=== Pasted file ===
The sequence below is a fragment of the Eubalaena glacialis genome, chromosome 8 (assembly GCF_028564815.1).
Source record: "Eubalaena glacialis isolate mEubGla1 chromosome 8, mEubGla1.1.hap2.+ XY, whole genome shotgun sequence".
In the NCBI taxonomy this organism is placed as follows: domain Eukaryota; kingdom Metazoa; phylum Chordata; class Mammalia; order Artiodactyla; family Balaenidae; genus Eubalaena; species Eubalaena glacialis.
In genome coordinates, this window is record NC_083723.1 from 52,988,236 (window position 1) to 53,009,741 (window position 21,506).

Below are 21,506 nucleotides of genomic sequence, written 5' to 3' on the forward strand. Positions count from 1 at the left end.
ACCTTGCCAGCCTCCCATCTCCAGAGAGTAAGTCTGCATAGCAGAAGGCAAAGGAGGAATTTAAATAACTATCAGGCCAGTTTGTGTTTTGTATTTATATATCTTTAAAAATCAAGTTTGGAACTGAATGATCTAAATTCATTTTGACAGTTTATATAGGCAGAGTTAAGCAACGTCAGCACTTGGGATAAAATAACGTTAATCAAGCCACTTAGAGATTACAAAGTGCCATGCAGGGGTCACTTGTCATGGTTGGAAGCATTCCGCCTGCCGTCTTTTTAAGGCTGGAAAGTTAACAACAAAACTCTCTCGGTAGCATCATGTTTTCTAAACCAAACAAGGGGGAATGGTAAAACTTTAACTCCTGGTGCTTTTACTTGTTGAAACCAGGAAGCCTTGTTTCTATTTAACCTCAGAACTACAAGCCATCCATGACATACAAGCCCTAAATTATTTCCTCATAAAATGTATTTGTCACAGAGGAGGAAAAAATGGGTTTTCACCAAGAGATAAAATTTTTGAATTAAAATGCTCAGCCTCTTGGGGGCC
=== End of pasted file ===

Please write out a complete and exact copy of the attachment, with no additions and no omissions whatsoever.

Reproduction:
The sequence below is a fragment of the Eubalaena glacialis genome, chromosome 8 (assembly GCF_028564815.1).
Source record: "Eubalaena glacialis isolate mEubGla1 chromosome 8, mEubGla1.1.hap2.+ XY, whole genome shotgun sequence".
In the NCBI taxonomy this organism is placed as follows: domain Eukaryota; kingdom Metazoa; phylum Chordata; class Mammalia; order Artiodactyla; family Balaenidae; genus Eubalaena; species Eubalaena glacialis.
In genome coordinates, this window is record NC_083723.1 from 52,988,236 (window position 1) to 53,009,741 (window position 21,506).

Below are 21,506 nucleotides of genomic sequence, written 5' to 3' on the forward strand. Positions count from 1 at the left end.
ACCTTGCCAGCCTCCCATCTCCAGAGAGTAAGTCTGCATAGCAGAAGGCAAAGGAGGAATTTAAATAACTATCAGGCCAGTTTGTGTTTTGTATTTATATATCTTTAAAAATCAAGTTTGGAACTGAATGATCTAAATTCATTTTGACAGTTTATATAGGCAGAGTTAAGCAACGTCAGCACTTGGGATAAAATAACGTTAATCAAGCCACTTAGAGATTACAAAGTGCCATGCAGGGGTCACTTGTCATGGTTGGAAGCATTCCGCCTGCCGTCTTTTTAAGGCTGGAAAGTTAACAACAAAACTCTCTCGGTAGCATCATGTTTTCTAAACCAAACAAGGGGGAATGGTAAAACTTTAACTCCTGGTGCTTTTACTTGTTGAAACCAGGAAGCCTTGTTTCTATTTAACCTCAGAACTACAAGCCATCCATGACATACAAGCCCTAAATTATTTCCTCATAAAATGTATTTGTCACAGAGGAGGAAAAAATGGGTTTTCACCAAGAGATAAAATTTTTGAATTAAAATGCTCAGCCTCTTGGGGGCC